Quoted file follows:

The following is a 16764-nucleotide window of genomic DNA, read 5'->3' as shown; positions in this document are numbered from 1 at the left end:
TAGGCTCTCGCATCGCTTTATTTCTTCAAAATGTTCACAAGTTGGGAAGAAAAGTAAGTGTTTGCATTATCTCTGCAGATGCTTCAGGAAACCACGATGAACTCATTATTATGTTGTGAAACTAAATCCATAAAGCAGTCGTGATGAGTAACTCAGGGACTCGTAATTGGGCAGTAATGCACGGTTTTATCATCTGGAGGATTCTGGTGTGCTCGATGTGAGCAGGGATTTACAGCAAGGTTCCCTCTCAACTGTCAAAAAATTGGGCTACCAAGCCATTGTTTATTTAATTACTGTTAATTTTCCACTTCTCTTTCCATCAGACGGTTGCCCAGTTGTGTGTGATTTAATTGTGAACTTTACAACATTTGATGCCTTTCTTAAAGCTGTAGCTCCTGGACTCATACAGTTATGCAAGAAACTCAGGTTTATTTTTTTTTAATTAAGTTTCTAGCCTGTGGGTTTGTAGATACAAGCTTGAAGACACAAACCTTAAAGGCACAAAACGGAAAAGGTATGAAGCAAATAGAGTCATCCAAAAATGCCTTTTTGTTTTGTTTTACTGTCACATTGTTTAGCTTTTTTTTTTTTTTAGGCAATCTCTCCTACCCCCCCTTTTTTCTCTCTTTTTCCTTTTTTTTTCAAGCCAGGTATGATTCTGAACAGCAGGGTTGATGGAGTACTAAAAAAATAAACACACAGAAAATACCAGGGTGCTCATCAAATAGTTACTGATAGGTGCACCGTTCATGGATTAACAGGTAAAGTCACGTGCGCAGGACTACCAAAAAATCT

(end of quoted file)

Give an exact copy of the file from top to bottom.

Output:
The following is a 16764-nucleotide window of genomic DNA, read 5'->3' as shown; positions in this document are numbered from 1 at the left end:
TAGGCTCTCGCATCGCTTTATTTCTTCAAAATGTTCACAAGTTGGGAAGAAAAGTAAGTGTTTGCATTATCTCTGCAGATGCTTCAGGAAACCACGATGAACTCATTATTATGTTGTGAAACTAAATCCATAAAGCAGTCGTGATGAGTAACTCAGGGACTCGTAATTGGGCAGTAATGCACGGTTTTATCATCTGGAGGATTCTGGTGTGCTCGATGTGAGCAGGGATTTACAGCAAGGTTCCCTCTCAACTGTCAAAAAATTGGGCTACCAAGCCATTGTTTATTTAATTACTGTTAATTTTCCACTTCTCTTTCCATCAGACGGTTGCCCAGTTGTGTGTGATTTAATTGTGAACTTTACAACATTTGATGCCTTTCTTAAAGCTGTAGCTCCTGGACTCATACAGTTATGCAAGAAACTCAGGTTTATTTTTTTTTAATTAAGTTTCTAGCCTGTGGGTTTGTAGATACAAGCTTGAAGACACAAACCTTAAAGGCACAAAACGGAAAAGGTATGAAGCAAATAGAGTCATCCAAAAATGCCTTTTTGTTTTGTTTTACTGTCACATTGTTTAGCTTTTTTTTTTTTTTAGGCAATCTCTCCTACCCCCCCTTTTTTCTCTCTTTTTCCTTTTTTTTTCAAGCCAGGTATGATTCTGAACAGCAGGGTTGATGGAGTACTAAAAAAATAAACACACAGAAAATACCAGGGTGCTCATCAAATAGTTACTGATAGGTGCACCGTTCATGGATTAACAGGTAAAGTCACGTGCGCAGGACTACCAAAAAATCT